Angel and entrepreneur-friendly terms. There are sample term sheets at gust.com. The valuation should be realistic, given the stage need for additional rounds of capital, and potential exit scenarios.
The CEO. It looks for vision, leadership qualities, uncanny drive, intelligence, smarts, results-focus, and high professional standards and ethics
Value added. Having overseen and grown companies, it wants to help grow yours. Respecting your time and full plate, your involvement will vary over time based on circumstances. A New York City metro area location is preferred. To apply, visit https://gust.com/organizations/hbs-new-york/apply

“Typically, I or more investors become investors,” he said, clarifying again that the HBSAANY as a group makes no recommendations for investment.

In the presentation of the startups, Sailo stood among the other three presenters with a simple but very promising idea—rent a boat from the owner. It makes sense when you think about how many boats supposedly sit idle: 95 percent.

Before you worry about who’s going to steer the ship, Sailo is offering what others have left out: Having a captain of your choice for your peace of mind.

“You need someone who actually knows what he is doing—the captain,” said co-founder Delphine Braas who is looking to raise $500,000 to expand. “We also vet the boats and the insurance.”

Braas assured that Sailo can cover a trip up to a million dollars. If you list your boat, an insurance provider will look into it. Captains have to upload their license.”

Klein was receptive to the idea, suggesting partnering with Active Captain and asking how she is going to scale the business. “We are looking forward to doing a lot of marketing…offering loyalty perks and more.”

Sailo is available in the tri-state area with plans to launch Florida in the Fall.

The other presenters were Hello Fang, Kidklass and CthruNutrition.

Challenges in e-commerce content; big companies investing in startups

orrick  at fulton

By Dennis Clemente

If you have not noticed, big companies have joined the tech investing bandwagon. If you have not noticed, the tech meetups are also adding more topics in one meetup night.

Last September 17, Orrick moved its meetup at WeWork at Fulton Center from the CBS Building to discuss three hot issues.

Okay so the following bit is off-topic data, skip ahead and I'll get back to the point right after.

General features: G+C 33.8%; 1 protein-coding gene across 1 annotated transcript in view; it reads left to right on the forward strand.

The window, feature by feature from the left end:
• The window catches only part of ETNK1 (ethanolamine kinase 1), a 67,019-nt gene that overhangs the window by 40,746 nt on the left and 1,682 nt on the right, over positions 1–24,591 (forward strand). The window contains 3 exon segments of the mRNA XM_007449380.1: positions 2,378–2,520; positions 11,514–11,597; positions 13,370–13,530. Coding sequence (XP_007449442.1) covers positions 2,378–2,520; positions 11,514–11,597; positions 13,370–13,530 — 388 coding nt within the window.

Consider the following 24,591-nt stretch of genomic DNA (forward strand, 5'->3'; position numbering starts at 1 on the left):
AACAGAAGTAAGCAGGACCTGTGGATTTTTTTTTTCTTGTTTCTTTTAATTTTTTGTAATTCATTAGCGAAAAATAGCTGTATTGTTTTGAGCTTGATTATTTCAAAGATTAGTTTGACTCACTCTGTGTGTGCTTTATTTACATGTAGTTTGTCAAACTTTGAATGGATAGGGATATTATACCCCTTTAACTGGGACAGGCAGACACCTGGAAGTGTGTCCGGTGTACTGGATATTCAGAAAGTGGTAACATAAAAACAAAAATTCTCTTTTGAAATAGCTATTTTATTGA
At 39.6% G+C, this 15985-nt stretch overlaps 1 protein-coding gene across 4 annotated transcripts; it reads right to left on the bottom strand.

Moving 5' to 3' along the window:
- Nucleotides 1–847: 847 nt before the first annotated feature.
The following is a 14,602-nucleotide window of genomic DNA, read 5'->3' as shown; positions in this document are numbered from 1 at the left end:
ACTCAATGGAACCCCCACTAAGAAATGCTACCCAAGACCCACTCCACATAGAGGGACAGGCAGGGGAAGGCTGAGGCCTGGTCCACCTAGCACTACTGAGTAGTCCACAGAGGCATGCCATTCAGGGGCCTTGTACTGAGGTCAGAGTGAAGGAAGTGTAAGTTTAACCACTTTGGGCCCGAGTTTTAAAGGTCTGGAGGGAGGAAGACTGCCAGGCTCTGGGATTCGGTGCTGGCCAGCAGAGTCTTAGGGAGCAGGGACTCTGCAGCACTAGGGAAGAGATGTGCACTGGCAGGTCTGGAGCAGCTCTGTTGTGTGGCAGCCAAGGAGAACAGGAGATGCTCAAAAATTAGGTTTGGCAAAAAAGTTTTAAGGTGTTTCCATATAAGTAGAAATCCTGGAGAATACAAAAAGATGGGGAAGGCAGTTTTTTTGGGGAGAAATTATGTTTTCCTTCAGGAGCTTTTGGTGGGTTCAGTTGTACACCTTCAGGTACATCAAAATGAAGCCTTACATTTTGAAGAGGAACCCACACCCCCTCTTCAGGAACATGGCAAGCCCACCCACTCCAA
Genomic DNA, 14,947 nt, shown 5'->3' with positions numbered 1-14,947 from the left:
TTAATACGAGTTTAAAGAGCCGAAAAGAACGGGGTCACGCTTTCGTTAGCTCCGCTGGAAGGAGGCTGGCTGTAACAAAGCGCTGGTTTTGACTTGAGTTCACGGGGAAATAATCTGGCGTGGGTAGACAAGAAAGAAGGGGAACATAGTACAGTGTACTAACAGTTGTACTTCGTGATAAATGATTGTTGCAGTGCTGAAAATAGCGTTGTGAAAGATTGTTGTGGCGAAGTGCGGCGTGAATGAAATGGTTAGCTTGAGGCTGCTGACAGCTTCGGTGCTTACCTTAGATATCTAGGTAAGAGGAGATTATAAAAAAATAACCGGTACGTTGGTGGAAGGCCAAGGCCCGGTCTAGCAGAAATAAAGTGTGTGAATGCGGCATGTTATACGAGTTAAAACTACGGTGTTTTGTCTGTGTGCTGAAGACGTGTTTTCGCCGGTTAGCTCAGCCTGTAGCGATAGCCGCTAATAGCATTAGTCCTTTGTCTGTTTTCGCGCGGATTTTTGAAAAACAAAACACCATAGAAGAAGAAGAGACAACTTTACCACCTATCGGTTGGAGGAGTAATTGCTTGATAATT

• The astounding differences on both sides of the buy button by Scott Kumit, founder and CEO of Keep Holdings

• What’s hot in ecommerce? New business models, new markets with content marketing becoming instead the most talked about part of this sector.

• Structuring a partnership with established companies

The e-commerce panel consisted of Adam Kalamchi, founder & CEO of Brilliant Bicycles; Philip Krim, co-founder & CEO, Casper; Matt Krna, partner of SoftBank Capital; Spencer Lazar, principal, General Catalyst Partners, and Amit Mukherjee, associate, NEA. It was moderated by David Concannon, partner at Orrick.

The second panel consisted of Melissa Gonzalez, founder & CEO, The Lion’esque Group; Liza Kindred, founder & CEO, Third Wave Fashion; Seona Skwara, group marketing manager, digital marketing of Nestlé Waters North America and Kim Grennan, innovation strategist, Global Strategy Group of Verizon Communications. It was moderated by Kelly Hoey, chief marketing officer of Cuurio.

With the e-commerce panel, Warby Parker was considered the standard for success in its content marketing.

Because there is so much noise out there, an honest brand persona goes a long way, said one of the panelists. The product has to reflect its reality.
As for the e-commerce model, many of them agreed that you can test at shopify before you invest in your concept.

One observed how more unique goods have proven to be great sellers. If you’re a small brand, this is good to know. “Consumers now are taking risks.”

When talk moved to pop-up stores as a way to promote e-commerce sites, it begged the question if it’s more of a showroom or an inexpensive way to test.

The other discussion about partnerships with big companies provoked a question from the audience, “How can a startup trust a big company to support them?”

Before the actual responses came, the panelists said they don’t sign non-disclosure agreements, just like any other investor. They assured the audience that an idea still requires execution, which companies can’t reportedly be bothered to do, because of their other vested interests.

One panelist said $15 million revenue may not push the needle if the company is already earning $130 billion.

That may also indicate if a company is going to steal your idea or not.

The secrets to designing a good game

nygames

By Dennis Clemente

Last September 2 at Microsoft, NY Games Forum provided an overview of its upcoming workshop with instructor Mark Heggen, Entertainment Applications director at AMC, talking about “not actual” secrets to designing a good game, pointing out each of his points for the audience, which consisted of beginners and developers.